It would be premature to rule on Defendants' request in advance
of an actual proffer of testimony by Plaintiff. As the court
noted in Giles v. Rhodes, a decision relied upon by Defendants,
"[t]o make a ruling now would require [the Court] to speculate as
to the nature of the testimony that might open the door to the
proper admission of this evidence. . . ." No. 94 Civ. 6385, 2000
WL 1425046 at *2 (S.D.N.Y. Sept. 27, 2000). The Court will defer
consideration of any impeachment proffer, and any additional
evidentiary issues that may be implicated by such proffer, to the
time of trial.
For the foregoing reasons, Plaintiff's motion to preclude
Defendants' introduction of evidence regarding the alleged drug
paraphernalia is granted, except to the extent such motion
relates to the use of such evidence for impeachment purposes (as
to which issue decision is reserved for trial).
Plaintiff's prior felony convictions include: (1) one count of
second degree burglary and one count of third degree burglary in
1987 (youthful offender); and (2) one count of second degree
burglary in 1988, for which Plaintiff was sentenced to 3-9 years
imprisonment (collectively, the "Prior Convictions"). Plaintiff's
current incarceration is based on a 1997 conviction for two
counts of burglary (the "Current Conviction"). Plaintiff moves to
exclude evidence of all of these convictions, arguing that the
Prior Convictions are inadmissible as too remote, and that the
Current Conviction has very low probative value and is unduly
prejudicial. At oral argument, Defendants confirmed that they do
not oppose Plaintiff's motion as to the Prior Convictions; that
element of the motion is, accordingly, granted. As for the
Current Conviction, the Court reserves decision until trial.
DAMAGES FOR PAROLE VIOLATION INCARCERATION
In Dallas II, the Court (Pauley, J.) rejected Defendants'
contention that Plaintiff's false arrest cause of action is
barred by collateral estoppel based on the result of Plaintiff's
final parole revocation hearing. Dallas II, 2000 WL 1092986 at
*3. The Court also rejected Defendants' argument that Plaintiff's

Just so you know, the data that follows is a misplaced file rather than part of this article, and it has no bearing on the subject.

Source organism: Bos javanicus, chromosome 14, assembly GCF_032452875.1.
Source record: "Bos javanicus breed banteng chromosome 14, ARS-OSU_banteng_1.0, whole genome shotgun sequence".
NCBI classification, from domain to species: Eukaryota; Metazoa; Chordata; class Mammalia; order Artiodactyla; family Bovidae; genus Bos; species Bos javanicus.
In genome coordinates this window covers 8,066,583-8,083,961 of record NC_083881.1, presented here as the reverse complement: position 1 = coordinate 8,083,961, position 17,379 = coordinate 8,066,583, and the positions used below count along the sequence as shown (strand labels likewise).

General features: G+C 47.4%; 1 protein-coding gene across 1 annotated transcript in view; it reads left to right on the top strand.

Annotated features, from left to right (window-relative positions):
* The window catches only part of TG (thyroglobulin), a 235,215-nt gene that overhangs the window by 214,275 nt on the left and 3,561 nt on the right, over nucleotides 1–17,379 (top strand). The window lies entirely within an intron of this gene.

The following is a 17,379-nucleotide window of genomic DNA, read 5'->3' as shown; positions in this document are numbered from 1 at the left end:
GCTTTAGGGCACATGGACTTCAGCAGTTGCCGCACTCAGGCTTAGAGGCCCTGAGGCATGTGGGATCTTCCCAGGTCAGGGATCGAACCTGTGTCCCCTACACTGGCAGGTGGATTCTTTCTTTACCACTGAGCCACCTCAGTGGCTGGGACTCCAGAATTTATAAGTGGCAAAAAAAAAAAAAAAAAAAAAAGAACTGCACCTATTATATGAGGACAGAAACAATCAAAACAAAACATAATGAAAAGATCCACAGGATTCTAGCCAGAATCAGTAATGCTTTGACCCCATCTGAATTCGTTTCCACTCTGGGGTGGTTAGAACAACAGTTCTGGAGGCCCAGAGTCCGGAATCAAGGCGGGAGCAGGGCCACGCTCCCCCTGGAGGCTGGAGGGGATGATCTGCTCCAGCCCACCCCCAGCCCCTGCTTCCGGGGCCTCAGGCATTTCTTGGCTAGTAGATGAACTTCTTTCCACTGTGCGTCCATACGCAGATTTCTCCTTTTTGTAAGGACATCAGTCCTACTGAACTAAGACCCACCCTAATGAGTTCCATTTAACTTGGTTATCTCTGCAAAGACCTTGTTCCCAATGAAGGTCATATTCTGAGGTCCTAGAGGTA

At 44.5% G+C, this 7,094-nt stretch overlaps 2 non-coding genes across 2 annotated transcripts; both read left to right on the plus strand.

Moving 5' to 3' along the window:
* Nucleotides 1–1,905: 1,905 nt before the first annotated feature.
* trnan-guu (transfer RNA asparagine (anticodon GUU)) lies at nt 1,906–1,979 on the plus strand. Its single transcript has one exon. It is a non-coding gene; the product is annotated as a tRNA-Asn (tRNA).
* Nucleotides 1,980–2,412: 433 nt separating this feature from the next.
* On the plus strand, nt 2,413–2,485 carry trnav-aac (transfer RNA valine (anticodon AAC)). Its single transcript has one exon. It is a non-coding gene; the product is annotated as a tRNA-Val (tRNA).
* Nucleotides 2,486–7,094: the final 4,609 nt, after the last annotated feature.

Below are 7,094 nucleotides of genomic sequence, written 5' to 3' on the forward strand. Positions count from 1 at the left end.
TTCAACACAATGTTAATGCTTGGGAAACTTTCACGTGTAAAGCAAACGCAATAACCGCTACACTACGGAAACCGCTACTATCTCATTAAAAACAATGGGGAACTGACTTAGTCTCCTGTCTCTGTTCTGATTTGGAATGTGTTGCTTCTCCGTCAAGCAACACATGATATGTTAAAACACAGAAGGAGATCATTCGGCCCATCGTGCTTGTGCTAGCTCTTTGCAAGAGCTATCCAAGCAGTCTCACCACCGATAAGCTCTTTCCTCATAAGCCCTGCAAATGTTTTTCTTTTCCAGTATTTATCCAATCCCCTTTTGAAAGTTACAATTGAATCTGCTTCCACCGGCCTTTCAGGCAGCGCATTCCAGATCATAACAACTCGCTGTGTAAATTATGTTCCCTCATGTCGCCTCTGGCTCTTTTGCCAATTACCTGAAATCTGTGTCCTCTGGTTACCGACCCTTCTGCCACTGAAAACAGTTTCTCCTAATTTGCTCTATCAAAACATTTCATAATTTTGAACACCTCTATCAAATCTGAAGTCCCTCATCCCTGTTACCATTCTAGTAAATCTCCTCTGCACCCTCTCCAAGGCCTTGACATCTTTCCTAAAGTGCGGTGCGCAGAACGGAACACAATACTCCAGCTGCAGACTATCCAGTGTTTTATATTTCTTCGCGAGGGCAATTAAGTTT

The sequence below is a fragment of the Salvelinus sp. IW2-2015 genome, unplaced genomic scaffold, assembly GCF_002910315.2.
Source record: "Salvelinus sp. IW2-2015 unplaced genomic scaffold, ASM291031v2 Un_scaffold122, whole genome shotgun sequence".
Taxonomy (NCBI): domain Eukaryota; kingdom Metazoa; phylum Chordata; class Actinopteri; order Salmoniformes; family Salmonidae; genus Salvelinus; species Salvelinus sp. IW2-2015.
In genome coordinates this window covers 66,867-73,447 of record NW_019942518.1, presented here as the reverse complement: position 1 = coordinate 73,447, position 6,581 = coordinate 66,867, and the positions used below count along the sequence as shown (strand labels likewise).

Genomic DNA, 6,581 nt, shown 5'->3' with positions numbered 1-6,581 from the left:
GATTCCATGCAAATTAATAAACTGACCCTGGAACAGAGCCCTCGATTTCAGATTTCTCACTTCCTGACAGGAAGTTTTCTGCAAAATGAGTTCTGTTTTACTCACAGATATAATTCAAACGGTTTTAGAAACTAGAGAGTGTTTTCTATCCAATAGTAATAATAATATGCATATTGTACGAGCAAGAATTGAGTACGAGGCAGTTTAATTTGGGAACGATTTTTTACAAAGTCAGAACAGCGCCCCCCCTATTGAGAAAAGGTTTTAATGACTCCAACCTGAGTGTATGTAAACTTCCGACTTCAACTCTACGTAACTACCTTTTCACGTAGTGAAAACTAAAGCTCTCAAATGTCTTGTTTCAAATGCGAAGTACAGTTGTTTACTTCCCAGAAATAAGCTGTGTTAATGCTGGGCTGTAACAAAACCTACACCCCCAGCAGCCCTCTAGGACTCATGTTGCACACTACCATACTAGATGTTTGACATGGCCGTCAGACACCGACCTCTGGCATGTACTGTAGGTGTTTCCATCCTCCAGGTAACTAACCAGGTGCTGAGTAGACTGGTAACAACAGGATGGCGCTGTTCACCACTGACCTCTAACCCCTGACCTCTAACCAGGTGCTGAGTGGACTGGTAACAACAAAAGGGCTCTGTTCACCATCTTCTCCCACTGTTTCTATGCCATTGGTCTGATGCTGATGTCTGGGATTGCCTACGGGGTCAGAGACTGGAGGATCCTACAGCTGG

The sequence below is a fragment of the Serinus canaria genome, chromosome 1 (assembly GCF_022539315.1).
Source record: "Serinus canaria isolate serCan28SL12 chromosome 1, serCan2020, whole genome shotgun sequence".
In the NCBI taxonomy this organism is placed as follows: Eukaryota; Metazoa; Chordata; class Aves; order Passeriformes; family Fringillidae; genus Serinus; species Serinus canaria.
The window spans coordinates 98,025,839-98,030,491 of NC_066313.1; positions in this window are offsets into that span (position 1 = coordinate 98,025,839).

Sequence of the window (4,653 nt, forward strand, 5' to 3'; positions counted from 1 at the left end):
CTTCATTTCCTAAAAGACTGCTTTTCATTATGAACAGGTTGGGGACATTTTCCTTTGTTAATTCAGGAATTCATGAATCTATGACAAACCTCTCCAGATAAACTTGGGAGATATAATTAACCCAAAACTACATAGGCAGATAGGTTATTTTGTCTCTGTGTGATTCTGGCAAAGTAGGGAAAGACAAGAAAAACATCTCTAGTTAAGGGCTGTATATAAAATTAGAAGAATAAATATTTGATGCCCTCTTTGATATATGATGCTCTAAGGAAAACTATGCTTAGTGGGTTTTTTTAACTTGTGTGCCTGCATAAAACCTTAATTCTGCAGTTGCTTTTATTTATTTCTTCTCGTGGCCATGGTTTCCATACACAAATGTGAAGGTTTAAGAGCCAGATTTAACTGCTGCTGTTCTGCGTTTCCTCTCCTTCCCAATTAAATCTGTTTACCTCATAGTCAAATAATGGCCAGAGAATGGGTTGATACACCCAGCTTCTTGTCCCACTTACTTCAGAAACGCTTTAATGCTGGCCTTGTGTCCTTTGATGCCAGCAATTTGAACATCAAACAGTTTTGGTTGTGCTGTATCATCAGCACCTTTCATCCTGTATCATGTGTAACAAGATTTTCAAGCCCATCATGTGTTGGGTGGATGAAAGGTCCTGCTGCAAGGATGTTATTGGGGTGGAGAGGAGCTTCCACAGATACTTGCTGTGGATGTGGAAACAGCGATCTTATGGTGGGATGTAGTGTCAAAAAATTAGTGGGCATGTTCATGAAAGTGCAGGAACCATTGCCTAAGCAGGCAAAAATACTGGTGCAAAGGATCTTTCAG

causes of action fail because Plaintiff has not satisfied the
jurisdictional prerequisite defined for certain section 1983
actions by the Supreme Court in Heck v. Humphrey, 512 U.S. 477,
114 S.Ct. 2364, 129 L.Ed.2d 383 (1994). Dallas II, 2000 WL
1092986 at *3. The Heck Court held that,
in order to recover damages for allegedly
unconstitutional conviction or imprisonment, or for
other harm caused by actions whose unlawfulness would
render a conviction or sentence invalid, a § 1983
plaintiff must prove that the conviction or sentence
has been reversed on direct appeal, expunged by
executive order, declared invalid by a state tribunal
authorized to make such determination, or called into
question by a federal court's issuance of a writ of
habeas corpus. . . . A claim for damages bearing that
relationship to a conviction or sentence that has
not been so invalidated is not cognizable under §
Heck, 512 U.S. at 487, 114 S.Ct. 2364 (emphasis in original).
In a footnote, Judge Pauley expressed a different view, however,
with respect to Plaintiff's effort to recover damages for his
parole revocation incarceration in connection with his false
arrest, malicious prosecution and abuse of process causes of
Although the parties did not brief the issue, it
should follow that plaintiff cannot
recover damages arising from his incarceration for
violating the conditions of his parole since the
final revocation decision has never been overturned.
Cf. Amended Compl. ¶¶ 71, 89, 96.*fn3
Dallas II, 2000 WL 1092986 at *3 n. 2.